6. This 450-Square-Foot Studio in Dubai That Two People Share
Living in a small space is tough enough when you’re solo, but sharing a tiny studio apartment, like this one in Dubai, with another person is downright admirable. “Since we can literally see all corners of our apartment at once, we selected furniture that fit the space, had multiple uses and storage features, and added beauty and a sense of calm to the space,” explained Jenna Kruger. “We have taken much care to limit what comes into our home, only including items that are functional and beautiful, and letting go of things that are not serving us well.” They also wisely use storage furniture pieces as visual dividers to add even more function to the layout.
7. A 315-Square-Foot NYC Studio That Uses Art and Wallpaper to Create Distinct Zones
“Rather than using furniture or dividers to break up the separate spaces, I used artwork to visually break up the space,” explained Jung Hi Han of her 315-square-foot Upper East Side studio. “So the sleep area has this beautiful chinoiserie style wallpaper that I found on Anthropologie. It’s actually removable and was pretty easy to install—just a few hours. The couch is backed by a gallery wall of small pieces of art that I’ve collected over the years. The dining area has a unicorn that I randomly found in the children’s section of Target with a frame from Michaels.”
8. A 330-Square-Foot Studio’s Custom Furniture and Smart Storage Ideas Maximize Every Inch
This 330-square-foot New York City studio apartment is a prime example of how to maximize absolutely every single inch of a small space. The “before” of Jaime’s small studio apartment was dark, but painting the existing bricks white helped lighten up the space and maximize the light that comes from the north-facing windows. The real change happened when she renovated the kitchen and bathroom and custom-built furniture for the space with her father. She was able to fit a lot of different zones in one room by customizing the furniture for just the right function.
9. A 400-Square-Foot London Studio Apartment That Uses All the Tricks to Feel Much Larger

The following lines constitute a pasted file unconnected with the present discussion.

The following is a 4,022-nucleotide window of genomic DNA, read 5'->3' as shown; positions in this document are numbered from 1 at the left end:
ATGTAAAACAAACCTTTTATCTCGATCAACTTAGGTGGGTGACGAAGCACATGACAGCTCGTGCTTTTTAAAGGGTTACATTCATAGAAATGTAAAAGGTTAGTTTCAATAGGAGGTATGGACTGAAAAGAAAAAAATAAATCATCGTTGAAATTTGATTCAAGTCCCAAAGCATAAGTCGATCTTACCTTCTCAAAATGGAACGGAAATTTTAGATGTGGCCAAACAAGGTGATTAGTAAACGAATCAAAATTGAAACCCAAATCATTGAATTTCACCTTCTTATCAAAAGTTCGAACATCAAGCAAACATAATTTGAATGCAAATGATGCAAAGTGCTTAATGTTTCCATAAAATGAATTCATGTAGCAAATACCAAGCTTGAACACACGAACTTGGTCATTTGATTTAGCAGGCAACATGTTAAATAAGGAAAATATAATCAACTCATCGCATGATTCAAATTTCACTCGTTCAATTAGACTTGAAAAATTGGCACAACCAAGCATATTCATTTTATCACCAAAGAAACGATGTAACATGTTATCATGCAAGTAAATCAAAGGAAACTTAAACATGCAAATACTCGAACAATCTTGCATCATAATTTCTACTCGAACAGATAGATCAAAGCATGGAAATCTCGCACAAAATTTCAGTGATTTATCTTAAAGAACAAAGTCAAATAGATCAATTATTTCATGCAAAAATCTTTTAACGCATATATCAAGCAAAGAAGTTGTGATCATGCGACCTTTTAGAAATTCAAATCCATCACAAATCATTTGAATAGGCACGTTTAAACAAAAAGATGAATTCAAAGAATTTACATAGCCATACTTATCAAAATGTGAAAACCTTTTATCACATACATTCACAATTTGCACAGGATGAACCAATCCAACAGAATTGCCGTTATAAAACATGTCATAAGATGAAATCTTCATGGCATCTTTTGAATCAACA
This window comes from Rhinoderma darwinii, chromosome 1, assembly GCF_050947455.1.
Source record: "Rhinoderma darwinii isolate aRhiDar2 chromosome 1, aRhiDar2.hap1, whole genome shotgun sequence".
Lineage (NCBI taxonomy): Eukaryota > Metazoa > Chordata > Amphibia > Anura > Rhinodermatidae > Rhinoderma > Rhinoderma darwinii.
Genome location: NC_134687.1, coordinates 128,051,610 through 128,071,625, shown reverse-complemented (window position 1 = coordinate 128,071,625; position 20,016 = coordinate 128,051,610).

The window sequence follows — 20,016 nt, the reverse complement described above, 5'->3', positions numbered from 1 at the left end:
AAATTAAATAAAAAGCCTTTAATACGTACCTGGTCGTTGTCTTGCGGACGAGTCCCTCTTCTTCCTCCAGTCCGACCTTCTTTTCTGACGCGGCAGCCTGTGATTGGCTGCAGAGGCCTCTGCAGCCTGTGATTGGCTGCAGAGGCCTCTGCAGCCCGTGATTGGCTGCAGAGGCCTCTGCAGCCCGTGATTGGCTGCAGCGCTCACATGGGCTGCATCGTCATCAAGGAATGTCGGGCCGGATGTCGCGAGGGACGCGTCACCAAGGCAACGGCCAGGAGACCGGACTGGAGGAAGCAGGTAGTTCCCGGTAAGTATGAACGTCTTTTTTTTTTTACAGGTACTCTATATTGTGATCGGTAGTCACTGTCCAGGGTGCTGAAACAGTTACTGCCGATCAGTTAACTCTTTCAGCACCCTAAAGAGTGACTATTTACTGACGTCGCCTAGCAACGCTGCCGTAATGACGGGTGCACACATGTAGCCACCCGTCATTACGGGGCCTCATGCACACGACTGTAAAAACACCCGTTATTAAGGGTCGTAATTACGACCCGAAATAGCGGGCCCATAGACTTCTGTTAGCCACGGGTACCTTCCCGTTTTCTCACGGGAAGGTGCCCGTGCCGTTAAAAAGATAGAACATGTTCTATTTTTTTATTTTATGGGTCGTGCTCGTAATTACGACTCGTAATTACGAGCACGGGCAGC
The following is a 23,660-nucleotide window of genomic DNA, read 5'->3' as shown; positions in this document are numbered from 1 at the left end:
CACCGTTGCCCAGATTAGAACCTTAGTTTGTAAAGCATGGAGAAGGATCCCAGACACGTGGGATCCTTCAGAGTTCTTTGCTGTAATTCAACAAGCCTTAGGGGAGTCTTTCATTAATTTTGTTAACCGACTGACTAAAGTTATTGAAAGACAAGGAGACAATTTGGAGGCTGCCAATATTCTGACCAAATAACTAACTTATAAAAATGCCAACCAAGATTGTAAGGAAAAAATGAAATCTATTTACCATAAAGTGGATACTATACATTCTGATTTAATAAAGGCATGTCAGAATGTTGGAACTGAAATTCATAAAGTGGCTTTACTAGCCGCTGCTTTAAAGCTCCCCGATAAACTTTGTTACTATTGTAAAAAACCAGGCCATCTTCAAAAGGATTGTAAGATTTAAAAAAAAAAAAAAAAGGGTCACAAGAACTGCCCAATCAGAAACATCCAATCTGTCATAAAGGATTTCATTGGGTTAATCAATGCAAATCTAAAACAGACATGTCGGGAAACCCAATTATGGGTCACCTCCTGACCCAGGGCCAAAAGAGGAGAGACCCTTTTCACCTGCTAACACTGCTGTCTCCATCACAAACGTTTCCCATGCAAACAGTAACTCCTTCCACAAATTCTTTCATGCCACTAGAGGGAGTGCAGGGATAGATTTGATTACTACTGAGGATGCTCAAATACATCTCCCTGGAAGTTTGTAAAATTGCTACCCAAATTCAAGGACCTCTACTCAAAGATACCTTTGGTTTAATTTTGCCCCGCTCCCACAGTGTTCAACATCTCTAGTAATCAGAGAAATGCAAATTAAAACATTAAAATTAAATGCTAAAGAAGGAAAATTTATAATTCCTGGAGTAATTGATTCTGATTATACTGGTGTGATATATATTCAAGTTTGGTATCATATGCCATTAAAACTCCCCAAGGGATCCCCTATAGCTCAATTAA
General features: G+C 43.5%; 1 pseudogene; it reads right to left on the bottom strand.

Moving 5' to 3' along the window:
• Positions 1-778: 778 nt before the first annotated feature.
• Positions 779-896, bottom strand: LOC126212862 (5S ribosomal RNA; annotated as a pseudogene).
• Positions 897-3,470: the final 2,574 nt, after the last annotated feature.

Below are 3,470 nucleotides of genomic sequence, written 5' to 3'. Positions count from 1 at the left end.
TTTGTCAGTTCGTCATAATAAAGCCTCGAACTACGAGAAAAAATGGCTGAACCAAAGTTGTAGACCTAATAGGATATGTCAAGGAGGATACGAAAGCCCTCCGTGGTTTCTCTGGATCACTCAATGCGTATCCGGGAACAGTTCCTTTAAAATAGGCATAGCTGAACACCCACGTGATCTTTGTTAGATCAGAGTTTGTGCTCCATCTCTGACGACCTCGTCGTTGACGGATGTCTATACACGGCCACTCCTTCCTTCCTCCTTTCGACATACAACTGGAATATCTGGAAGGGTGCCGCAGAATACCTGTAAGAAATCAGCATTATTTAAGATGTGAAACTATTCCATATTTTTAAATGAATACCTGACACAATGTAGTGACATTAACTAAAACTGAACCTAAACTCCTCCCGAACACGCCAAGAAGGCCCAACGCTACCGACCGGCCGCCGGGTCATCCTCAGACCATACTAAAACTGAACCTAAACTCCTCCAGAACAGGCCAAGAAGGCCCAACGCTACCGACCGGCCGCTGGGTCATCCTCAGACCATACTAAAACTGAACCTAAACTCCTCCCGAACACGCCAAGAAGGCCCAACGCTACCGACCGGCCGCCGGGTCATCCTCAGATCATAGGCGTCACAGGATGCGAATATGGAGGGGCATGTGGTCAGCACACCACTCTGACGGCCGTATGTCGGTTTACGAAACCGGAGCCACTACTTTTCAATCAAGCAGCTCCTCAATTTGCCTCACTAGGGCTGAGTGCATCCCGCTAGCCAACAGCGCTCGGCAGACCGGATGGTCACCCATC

Coming from a large apartment in Brooklyn, Tiara Christian took 400-square-foot London studio living as a challenge to try her hand at living a more minimal lifestyle. “Gone are the days of a walk-in closet the size of a small office, and this space forced me to be much more creative with how I organize and express myself,” she wrote in her studio’s tour. There’s a loft bed, mirrored cabinets, and other smart small-space ideas that make it feel much less like a studio and more like a cozy and compact one-bedroom apartment.
10. This 400-Square-Foot Studio Apartment a Retired Mom Built in Her Son’s Basement
When Karen Johnson moved back to Atlanta after living in the Dominican Republic for 15 years, she wasn’t sure where to live, so she decided to add a 400-square-foot studio apartment in her son’s unfinished basement. “I added an open living space, a spacious bathroom, and a laundry room with plenty of storage. I had no furniture and only two pieces of artwork to start my project. It has been a perfect place to live and downsizing is so freeing,” she wrote. From the perfect dining banquette area, to the cool room divider, it’s full of great ideas for living in just one room.
11. This 350-Square-Foot Studio’s Renter-Friendly Remodel That Maximized Its Storage Potential
Lisa Lu has put a ton of work in this 350-square-foot rental studio apartment. “It might seem obvious, but my biggest challenge was the size of the space,” she admitted in her home’s tour. “On top of that, I have A LOT of things and had to find places for it all. I like to think I’ve gotten pretty savvy at maximizing the utility of my space.” More than just finding a ton of storage in unexpected spots, she also refreshed the kitchen and the bathroom beautifully. “Key updates to the kitchen: Covered the backsplash with peel and stick subway tile, covered the counters in marble contact paper, painted the cabinet doors, and added aged brass hardware to them. I also spent some time organizing the cabinets, which was deeply satisfying,” she wrote.